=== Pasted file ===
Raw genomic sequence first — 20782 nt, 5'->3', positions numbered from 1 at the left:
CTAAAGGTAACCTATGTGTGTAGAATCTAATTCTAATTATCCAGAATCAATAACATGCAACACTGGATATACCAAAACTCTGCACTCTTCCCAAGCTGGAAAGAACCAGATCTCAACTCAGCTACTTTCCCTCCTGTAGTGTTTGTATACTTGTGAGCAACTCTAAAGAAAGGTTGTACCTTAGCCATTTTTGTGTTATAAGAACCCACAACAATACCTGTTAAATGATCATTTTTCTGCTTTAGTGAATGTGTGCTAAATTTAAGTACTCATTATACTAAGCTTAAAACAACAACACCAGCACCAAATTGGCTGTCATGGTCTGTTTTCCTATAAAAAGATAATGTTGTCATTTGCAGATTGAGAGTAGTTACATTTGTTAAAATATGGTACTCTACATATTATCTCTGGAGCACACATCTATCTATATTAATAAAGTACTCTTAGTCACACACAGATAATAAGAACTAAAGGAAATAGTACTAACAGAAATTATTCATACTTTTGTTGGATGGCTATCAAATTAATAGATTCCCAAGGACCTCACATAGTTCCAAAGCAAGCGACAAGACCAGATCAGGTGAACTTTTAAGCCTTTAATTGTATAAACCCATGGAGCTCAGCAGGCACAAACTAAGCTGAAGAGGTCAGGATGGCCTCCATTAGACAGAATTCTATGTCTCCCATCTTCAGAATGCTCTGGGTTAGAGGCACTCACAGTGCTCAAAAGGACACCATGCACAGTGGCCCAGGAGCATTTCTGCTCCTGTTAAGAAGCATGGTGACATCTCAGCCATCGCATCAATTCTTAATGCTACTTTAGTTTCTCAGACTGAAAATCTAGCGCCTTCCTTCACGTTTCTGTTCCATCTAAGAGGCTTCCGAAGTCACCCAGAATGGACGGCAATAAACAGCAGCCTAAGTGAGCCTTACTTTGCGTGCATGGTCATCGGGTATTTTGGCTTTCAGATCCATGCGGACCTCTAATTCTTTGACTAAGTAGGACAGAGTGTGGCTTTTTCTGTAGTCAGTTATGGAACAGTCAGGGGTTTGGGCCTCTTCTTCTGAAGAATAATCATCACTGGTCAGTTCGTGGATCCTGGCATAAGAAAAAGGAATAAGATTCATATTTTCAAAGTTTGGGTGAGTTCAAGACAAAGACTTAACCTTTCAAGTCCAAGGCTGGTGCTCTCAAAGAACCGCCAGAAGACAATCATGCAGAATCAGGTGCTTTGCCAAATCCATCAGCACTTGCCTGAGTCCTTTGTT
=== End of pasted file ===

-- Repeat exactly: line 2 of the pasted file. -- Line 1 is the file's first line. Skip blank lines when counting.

CTAAAGGTAACCTATGTGTGTAGAATCTAATTCTAATTATCCAGAATCAATAACATGCAACACTGGATATACCAAAACTCTGCACTCTTCCCAAGCTGGAAAGAACCAGATCTCAACTCAGCTACTTTCCCTCCTGTAGTGTTTGTATACTTGTGAGCAACTCTAAAGAAAGGTTGTACCTTAGCCATTTTTGTGTTATAAGAACCCACAACAATACCTGTTAAATGATCATTTTTCTGCTTTAGTGAATGTGTGCTAAATTTAAGTACTCATTATACTAAGCTTAAAACAACAACACCAGCACCAAATTGGCTGTCATGGTCTGTTTTCCTATAAAAAGATAATGTTGTCATTTGCAGATTGAGAGTAGTTACATTTGTTAAAATATGGTACTCTACATATTATCTCTGGAGCACACATCTATCTATATTAATAAAGTACTCTTAGTCACACACAGATAATAAGAACTAAAGGAAATAGTACTAACAGAAATTATTCATACTTTTGTTGGATGGCTATCAAATTAATAGATTCCCAAGGACCTCACATAGTTCCAAAGCAAGCGACAAGACCAGATCAGGTGAACTTTTAAGCCTTTAATTGTATAAACCCATGGAGCTCAGCAGGCACAAACTAAGCTGAAGAGGTCAGGATGGCCTCCATTAGACAGAATTCTATGTCTCCCATCTTCAGAATGCTCTGGGTTAGAGGCACTCACAGTGCTCAAAAGGACACCATGCACAGTGGCCCAGGAGCATTTCTGCTCCTGTTAAGAAGCATGGTGACATCTCAGCCATCGCATCAATTCTTAATGCTACTTTAGTTTCTCAGACTGAAAATCTAGCGCCTTCCTTCACGTTTCTGTTCCATCTAAGAGGCTTCCGAAGTCACCCAGAATGGACGGCAATAAACAGCAGCCTAAGTGAGCCTTACTTTGCGTGCATGGTCATCGGGTATTTTGGCTTTCAGATCCATGCGGACCTCTAATTCTTTGACTAAGTAGGACAGAGTGTGGCTTTTTCTGTAGTCAGTTATGGAACAGTCAGGGGTTTGGGCCTCTTCTTCTGAAGAATAATCATCACTGGTCAGTTCGTGGATCCTGGCATAAGAAAAAGGAATAAGATTCATATTTTCAAAGTTTGGGTGAGTTCAAGACAAAGACTTAACCTTTCAAGTCCAAGGCTGGTGCTCTCAAAGAACCGCCAGAAGACAATCATGCAGAATCAGGTGCTTTGCCAAATCCATCAGCACTTGCCTGAGTCCTTTGTT